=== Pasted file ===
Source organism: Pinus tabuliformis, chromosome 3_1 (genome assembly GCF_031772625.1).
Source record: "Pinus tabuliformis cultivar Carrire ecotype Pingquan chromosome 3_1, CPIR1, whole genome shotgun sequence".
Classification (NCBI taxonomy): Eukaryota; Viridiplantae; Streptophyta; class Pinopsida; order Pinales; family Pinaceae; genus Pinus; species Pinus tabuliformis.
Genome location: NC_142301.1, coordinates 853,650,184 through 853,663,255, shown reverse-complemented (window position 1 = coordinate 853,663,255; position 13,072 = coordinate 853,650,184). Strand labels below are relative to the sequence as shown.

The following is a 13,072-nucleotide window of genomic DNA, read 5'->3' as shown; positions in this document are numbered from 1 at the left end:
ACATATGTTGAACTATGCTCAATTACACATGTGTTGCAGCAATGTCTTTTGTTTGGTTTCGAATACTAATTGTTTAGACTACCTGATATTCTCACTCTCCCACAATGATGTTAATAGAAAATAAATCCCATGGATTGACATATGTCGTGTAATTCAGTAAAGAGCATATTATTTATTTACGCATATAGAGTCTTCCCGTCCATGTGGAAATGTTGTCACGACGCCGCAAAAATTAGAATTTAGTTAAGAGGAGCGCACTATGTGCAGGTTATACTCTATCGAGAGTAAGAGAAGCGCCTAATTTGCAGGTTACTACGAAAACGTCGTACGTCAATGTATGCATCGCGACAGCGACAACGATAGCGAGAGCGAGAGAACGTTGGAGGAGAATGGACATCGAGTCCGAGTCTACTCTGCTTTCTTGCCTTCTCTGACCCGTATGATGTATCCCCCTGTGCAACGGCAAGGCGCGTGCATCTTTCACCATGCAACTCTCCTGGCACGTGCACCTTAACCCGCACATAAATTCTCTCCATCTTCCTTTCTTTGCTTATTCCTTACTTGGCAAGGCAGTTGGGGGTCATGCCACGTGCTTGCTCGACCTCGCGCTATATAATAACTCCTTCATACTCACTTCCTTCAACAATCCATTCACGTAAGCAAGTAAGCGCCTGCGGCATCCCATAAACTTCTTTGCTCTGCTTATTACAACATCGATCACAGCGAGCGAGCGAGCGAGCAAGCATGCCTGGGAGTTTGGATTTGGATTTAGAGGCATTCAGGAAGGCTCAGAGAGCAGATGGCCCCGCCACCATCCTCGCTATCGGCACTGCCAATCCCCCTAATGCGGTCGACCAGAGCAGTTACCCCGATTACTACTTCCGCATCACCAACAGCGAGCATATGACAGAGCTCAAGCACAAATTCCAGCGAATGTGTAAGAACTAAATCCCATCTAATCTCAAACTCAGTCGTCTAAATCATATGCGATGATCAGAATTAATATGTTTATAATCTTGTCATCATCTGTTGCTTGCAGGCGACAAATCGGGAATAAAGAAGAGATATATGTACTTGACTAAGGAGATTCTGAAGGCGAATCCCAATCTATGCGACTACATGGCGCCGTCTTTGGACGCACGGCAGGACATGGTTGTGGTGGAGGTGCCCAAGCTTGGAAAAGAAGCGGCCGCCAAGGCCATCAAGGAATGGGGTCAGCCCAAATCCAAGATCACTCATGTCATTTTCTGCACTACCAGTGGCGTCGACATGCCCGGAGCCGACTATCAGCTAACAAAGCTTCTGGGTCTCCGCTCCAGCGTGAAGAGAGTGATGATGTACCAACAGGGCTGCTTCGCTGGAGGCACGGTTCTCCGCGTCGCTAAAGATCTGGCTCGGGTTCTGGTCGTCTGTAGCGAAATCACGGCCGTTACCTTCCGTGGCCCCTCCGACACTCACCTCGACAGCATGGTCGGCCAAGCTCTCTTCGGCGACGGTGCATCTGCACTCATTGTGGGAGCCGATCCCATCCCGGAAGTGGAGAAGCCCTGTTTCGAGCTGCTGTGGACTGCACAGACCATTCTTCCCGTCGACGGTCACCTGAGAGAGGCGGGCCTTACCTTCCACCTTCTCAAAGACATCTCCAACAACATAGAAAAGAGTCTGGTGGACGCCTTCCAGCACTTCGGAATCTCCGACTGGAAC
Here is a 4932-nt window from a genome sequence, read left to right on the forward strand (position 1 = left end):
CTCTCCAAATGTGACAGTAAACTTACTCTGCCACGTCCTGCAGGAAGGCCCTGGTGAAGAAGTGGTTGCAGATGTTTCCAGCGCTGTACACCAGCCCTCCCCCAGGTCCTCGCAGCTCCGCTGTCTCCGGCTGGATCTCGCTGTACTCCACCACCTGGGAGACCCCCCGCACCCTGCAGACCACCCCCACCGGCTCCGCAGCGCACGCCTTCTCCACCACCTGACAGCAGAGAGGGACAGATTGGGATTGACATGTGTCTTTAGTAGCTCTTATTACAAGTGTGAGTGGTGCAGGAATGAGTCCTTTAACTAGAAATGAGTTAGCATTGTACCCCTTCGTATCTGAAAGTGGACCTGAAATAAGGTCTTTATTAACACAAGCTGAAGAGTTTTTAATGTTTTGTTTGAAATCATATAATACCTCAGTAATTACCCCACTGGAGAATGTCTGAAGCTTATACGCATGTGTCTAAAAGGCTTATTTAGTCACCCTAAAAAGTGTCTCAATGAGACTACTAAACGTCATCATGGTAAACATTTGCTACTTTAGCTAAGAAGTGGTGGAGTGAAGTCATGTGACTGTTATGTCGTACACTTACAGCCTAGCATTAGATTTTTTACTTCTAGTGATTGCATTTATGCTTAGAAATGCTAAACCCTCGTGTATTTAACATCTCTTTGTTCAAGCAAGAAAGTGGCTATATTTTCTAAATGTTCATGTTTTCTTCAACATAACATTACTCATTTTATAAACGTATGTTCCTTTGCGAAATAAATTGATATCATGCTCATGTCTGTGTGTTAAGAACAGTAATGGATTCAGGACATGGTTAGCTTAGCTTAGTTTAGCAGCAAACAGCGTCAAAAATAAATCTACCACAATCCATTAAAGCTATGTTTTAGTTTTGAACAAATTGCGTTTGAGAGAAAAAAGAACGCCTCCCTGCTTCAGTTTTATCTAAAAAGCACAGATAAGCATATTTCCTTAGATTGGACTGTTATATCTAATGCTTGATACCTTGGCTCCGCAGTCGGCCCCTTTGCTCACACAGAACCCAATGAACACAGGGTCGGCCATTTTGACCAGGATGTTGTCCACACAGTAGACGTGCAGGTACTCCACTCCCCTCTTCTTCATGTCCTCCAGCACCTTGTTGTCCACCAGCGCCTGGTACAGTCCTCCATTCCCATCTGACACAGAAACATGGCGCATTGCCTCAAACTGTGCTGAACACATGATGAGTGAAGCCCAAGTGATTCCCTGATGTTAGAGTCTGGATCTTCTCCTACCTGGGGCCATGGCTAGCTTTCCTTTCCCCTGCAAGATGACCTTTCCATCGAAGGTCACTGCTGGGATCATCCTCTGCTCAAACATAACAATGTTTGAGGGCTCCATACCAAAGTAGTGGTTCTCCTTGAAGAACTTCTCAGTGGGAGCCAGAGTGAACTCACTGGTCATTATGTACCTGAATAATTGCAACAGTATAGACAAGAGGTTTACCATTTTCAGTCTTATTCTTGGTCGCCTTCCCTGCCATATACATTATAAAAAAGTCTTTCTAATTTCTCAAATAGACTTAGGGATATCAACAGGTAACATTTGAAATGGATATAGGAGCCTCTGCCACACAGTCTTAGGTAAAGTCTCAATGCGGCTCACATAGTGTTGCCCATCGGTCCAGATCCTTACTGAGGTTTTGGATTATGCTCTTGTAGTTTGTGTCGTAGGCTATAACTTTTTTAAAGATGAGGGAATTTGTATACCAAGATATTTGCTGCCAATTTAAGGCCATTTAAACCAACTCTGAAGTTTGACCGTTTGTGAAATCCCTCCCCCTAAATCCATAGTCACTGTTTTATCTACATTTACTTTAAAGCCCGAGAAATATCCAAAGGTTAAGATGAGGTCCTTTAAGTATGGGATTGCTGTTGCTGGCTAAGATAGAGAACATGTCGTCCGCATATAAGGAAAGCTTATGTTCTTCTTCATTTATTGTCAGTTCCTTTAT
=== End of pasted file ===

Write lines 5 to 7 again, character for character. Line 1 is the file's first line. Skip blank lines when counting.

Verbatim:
The following is a 13,072-nucleotide window of genomic DNA, read 5'->3' as shown; positions in this document are numbered from 1 at the left end:
ACATATGTTGAACTATGCTCAATTACACATGTGTTGCAGCAATGTCTTTTGTTTGGTTTCGAATACTAATTGTTTAGACTACCTGATATTCTCACTCTCCCACAATGATGTTAATAGAAAATAAATCCCATGGATTGACATATGTCGTGTAATTCAGTAAAGAGCATATTATTTATTTACGCATATAGAGTCTTCCCGTCCATGTGGAAATGTTGTCACGACGCCGCAAAAATTAGAATTTAGTTAAGAGGAGCGCACTATGTGCAGGTTATACTCTATCGAGAGTAAGAGAAGCGCCTAATTTGCAGGTTACTACGAAAACGTCGTACGTCAATGTATGCATCGCGACAGCGACAACGATAGCGAGAGCGAGAGAACGTTGGAGGAGAATGGACATCGAGTCCGAGTCTACTCTGCTTTCTTGCCTTCTCTGACCCGTATGATGTATCCCCCTGTGCAACGGCAAGGCGCGTGCATCTTTCACCATGCAACTCTCCTGGCACGTGCACCTTAACCCGCACATAAATTCTCTCCATCTTCCTTTCTTTGCTTATTCCTTACTTGGCAAGGCAGTTGGGGGTCATGCCACGTGCTTGCTCGACCTCGCGCTATATAATAACTCCTTCATACTCACTTCCTTCAACAATCCATTCACGTAAGCAAGTAAGCGCCTGCGGCATCCCATAAACTTCTTTGCTCTGCTTATTACAACATCGATCACAGCGAGCGAGCGAGCGAGCAAGCATGCCTGGGAGTTTGGATTTGGATTTAGAGGCATTCAGGAAGGCTCAGAGAGCAGATGGCCCCGCCACCATCCTCGCTATCGGCACTGCCAATCCCCCTAATGCGGTCGACCAGAGCAGTTACCCCGATTACTACTTCCGCATCACCAACAGCGAGCATATGACAGAGCTCAAGCACAAATTCCAGCGAATGTGTAAGAACTAAATCCCATCTAATCTCAAACTCAGTCGTCTAAATCATATGCGATGATCAGAATTAATATGTTTATAATCTTGTCATCATCTGTTGCTTGCAGGCGACAAATCGGGAATAAAGAAGAGATATATGTACTTGACTAAGGAGATTCTGAAGGCGAATCCCAATCTATGCGACTACATGGCGCCGTCTTTGGACGCACGGCAGGACATGGTTGTGGTGGAGGTGCCCAAGCTTGGAAAAGAAGCGGCCGCCAAGGCCATCAAGGAATGGGGTCAGCCCAAATCCAAGATCACTCATGTCATTTTCTGCACTACCAGTGGCGTCGACATGCCCGGAGCCGACTATCAGCTAACAAAGCTTCTGGGTCTCCGCTCCAGCGTGAAGAGAGTGATGATGTACCAACAGGGCTGCTTCGCTGGAGGCACGGTTCTCCGCGTCGCTAAAGATCTGGCTCGGGTTCTGGTCGTCTGTAGCGAAATCACGGCCGTTACCTTCCGTGGCCCCTCCGACACTCACCTCGACAGCATGGTCGGCCAAGCTCTCTTCGGCGACGGTGCATCTGCACTCATTGTGGGAGCCGATCCCATCCCGGAAGTGGAGAAGCCCTGTTTCGAGCTGCTGTGGACTGCACAGACCATTCTTCCCGTCGACGGTCACCTGAGAGAGGCGGGCCTTACCTTCCACCTTCTCAAAGACATCTCCAACAACATAGAAAAGAGTCTGGTGGACGCCTTCCAGCACTTCGGAATCTCCGACTGGAAC
Here is a 4932-nt window from a genome sequence, read left to right on the forward strand (position 1 = left end):